5 Philippine Craft Spirits You Might Have Not Yet Heard Of
by Kara Santos | June 14, 2017
We Filipinos love our beer. Beer is essential during fiestas, birthdays, parties or just to celebrate the end of the work week. Our most popular mainstream beer brand is known around the world and there’s an increasingly growing number of local craft beer players and microbreweries.
While fruit-based wines are commonly sold around the country as souvenirs, traditional wines, rums, and other types of liquor are usually reserved for special events like weddings and anniversaries. They’re also more popular during the holiday season to welcome balikbayan relatives.
Destileria Limtuaco, the oldest distillery in the Philippines, has some pretty innovative craft spirits making use of local ingredients and distinctly Filipino branding. These special liquors are elegantly packaged, making them great gifts and conversation pieces for any occasion, particularly those attended by foreigners and expats looking for something unique to the country.
Here are just a few of their interesting liquors that draw inspiration from the richness of local and regional traditions.
Manille Liqueur de Calamansi & Liqueur de Dalandan
A local take on Italy’s Limoncello (lemon liqueur), Manille Liqueur offers two variants of the distilled spirit flavored with native citrus fruits: calamansi and dalandan.
We usually just take calamansi for granted as a flavoring for savory food and grilled dishes mixed with soy sauce. It’s also commonly used in cold juice drinks or hot tea. Manille Liqueur de Calamansi captures the essence of calamansi by using the citrus fruit’s rinds to make a drink that is zesty, fresh and packed with an intense citrus aroma in a vodka base.
Meanwhile, Manille Liqueur de Dalandan is made with Philippine Orange rinds in a vodka base. It’s a citrusy sweet liqueur with the essence of orange and lime. Both liqueurs serve as a pretty good digestif or drink to cleanse the palate between courses. The liqueurs can also be used to prepare sweet and savory dishes or cocktails that require any kind of zesty kick.
I recently got to taste these two liquors when they were used as a base for Calamansi Mojito and Dalandan Splash cocktails at an event in Manila Hotel, and they were pretty darn good!
Vigan Basi Sugarcane Wine
Basi or sugarcane wine is a local beverage of Ilocos in Northern Luzon, where it has been enjoyed in the country even before the Spanish conquest. Commercial basi is usually produced by crushing sugarcane and extracting the juice. The juice is boiled in vats and then stored in earthen jars.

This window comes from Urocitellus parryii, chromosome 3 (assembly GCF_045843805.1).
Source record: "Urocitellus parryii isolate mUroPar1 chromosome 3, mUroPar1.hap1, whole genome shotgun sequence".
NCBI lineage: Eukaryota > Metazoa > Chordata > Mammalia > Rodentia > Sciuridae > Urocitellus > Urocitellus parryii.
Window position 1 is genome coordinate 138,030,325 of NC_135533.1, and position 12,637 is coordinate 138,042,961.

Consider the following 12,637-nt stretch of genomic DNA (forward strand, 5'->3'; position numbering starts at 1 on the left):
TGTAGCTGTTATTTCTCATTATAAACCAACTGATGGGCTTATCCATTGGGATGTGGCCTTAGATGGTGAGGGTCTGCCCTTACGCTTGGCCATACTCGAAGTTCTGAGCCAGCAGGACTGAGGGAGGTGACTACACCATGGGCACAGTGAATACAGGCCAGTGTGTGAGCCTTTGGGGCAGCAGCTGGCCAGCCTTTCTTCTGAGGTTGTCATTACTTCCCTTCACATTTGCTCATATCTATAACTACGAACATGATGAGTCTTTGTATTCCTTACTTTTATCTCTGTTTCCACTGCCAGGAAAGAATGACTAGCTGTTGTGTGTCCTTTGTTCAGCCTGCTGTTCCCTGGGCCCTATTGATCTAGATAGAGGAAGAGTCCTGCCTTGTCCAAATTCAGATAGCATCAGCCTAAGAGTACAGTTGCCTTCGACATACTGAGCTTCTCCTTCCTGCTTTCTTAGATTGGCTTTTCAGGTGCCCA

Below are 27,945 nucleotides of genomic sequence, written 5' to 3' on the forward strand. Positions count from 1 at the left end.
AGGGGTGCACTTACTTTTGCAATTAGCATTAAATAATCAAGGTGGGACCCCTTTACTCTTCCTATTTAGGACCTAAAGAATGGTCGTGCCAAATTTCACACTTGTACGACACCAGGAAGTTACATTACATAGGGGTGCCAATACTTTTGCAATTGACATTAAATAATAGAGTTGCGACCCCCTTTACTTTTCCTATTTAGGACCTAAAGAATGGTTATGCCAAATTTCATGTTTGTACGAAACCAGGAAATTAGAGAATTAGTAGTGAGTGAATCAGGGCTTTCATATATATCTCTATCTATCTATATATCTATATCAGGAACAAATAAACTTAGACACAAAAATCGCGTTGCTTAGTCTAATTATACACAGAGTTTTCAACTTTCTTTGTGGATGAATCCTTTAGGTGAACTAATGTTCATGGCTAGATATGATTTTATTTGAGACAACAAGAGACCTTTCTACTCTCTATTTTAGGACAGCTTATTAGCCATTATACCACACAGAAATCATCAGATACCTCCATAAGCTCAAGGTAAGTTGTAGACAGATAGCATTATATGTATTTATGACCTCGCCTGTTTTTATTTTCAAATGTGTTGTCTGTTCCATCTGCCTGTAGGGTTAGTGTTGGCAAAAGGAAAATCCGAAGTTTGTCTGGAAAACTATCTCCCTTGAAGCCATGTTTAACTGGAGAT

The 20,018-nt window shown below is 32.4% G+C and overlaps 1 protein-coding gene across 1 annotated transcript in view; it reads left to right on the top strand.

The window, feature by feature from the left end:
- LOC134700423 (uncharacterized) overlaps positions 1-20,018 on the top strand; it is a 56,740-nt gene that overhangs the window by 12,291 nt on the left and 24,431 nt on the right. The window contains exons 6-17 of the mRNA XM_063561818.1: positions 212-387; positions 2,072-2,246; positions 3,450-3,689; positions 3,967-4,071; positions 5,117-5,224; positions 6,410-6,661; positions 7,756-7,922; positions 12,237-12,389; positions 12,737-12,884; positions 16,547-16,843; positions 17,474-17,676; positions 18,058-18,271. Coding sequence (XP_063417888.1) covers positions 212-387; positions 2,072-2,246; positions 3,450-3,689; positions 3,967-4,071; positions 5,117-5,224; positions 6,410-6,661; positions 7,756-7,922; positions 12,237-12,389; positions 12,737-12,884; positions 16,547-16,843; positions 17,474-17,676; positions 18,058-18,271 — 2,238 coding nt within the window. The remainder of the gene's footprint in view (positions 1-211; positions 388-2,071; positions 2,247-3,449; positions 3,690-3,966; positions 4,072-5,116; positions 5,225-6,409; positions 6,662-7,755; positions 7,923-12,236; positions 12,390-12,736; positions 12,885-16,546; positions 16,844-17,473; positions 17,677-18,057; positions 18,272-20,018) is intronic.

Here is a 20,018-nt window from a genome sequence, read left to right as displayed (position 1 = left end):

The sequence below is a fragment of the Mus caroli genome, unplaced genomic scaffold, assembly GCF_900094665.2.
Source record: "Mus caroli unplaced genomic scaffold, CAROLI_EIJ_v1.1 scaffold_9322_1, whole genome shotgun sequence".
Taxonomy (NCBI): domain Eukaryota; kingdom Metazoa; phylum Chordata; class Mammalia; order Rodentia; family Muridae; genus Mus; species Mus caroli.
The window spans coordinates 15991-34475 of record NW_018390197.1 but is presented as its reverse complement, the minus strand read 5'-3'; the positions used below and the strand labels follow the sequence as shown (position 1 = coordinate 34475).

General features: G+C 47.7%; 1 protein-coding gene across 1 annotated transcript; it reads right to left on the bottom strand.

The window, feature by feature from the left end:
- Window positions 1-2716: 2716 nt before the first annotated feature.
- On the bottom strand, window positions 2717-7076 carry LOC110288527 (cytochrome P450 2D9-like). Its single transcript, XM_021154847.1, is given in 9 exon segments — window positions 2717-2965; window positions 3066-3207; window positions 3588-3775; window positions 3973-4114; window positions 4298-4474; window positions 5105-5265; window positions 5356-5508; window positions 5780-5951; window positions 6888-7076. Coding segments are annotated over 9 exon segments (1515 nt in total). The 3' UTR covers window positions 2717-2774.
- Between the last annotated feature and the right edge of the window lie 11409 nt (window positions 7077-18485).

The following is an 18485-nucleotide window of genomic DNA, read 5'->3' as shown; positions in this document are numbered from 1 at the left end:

Vigan Basi Sugarcane Wine elevates the traditional basi by preparing it with internationally accepted wine making and processing standards. They infuse local Ilocano herbs like samak leaves and kariskis bark to give it a unique flavor. The packaging in an elegant shaped brandy-like bottle with its vintage style label reflecting Vigan’s rich colonial history also sets it apart from the usual souvenir wines sold along the highway.
Dragon Fire Dragon Fruit Wine
We’re all familiar with Strawberry Wine and Rice Wine from different provicnes in the North. But have you ever heard of Dragon Fruit Wine? Dragon Fire is a fermented wine that makes use of 100% red dragon fruit endemic to Ilocos Norte.
This beverage tastes mildly sweet and has a subdued tartness while gives off an exciting and vibrant magenta color which is reflected in the bottle’s brightly colored packaging. Since dragon fruit is low in glycemic index and the seeds are rich in fiber, this beverage is said to be good for the health. Let’s drink to that!
Amadeo Coffee Liqueur
Amadeo Coffee Liqueur is an all-natural coffee liqueur that proudly uses four kinds of homegrown coffee beans from the Philippines – Arabica, Robusta, Liberica and Excelsa (also known as “barako” native coffee) in a rum base.
The unique beverage gets its name from the town of Amadeo in Cavite, one of the largest coffee-producing regions in the country. The coffee-based liqueur comes in a special frosted bottle and is also available with a gift tin canister, making it a perfect gift for coffee lovers! Coffee Martini, anyone?
Imeldifique Cooking Wine
Add some flair to your kitchen adventures with cooking wine named after former First Lady Imelda Marcos. Imeldifique Cooking Wine is made with sorghum spirit and enhanced with native garlic, onions and salt, making it an interesting addition to Asian recipes.
You can use this cooking wine to marinate meat and seafood, saute in oil, bake or fry, or add an instant ginisa flavor it to stews and other dishes. The bottle’s eye-catching label features a caricature of the former first lady dressed in the iconic Filipinania terno adorned with onions and garlic. Cute!
These craft spirits aim to show the best of the Philippines to the world one bottle at a time.
Want to try these unique craft spirits for yourself? You can get them from your favorite spirit stores or do your shopping online and hassle-free by ordering through here.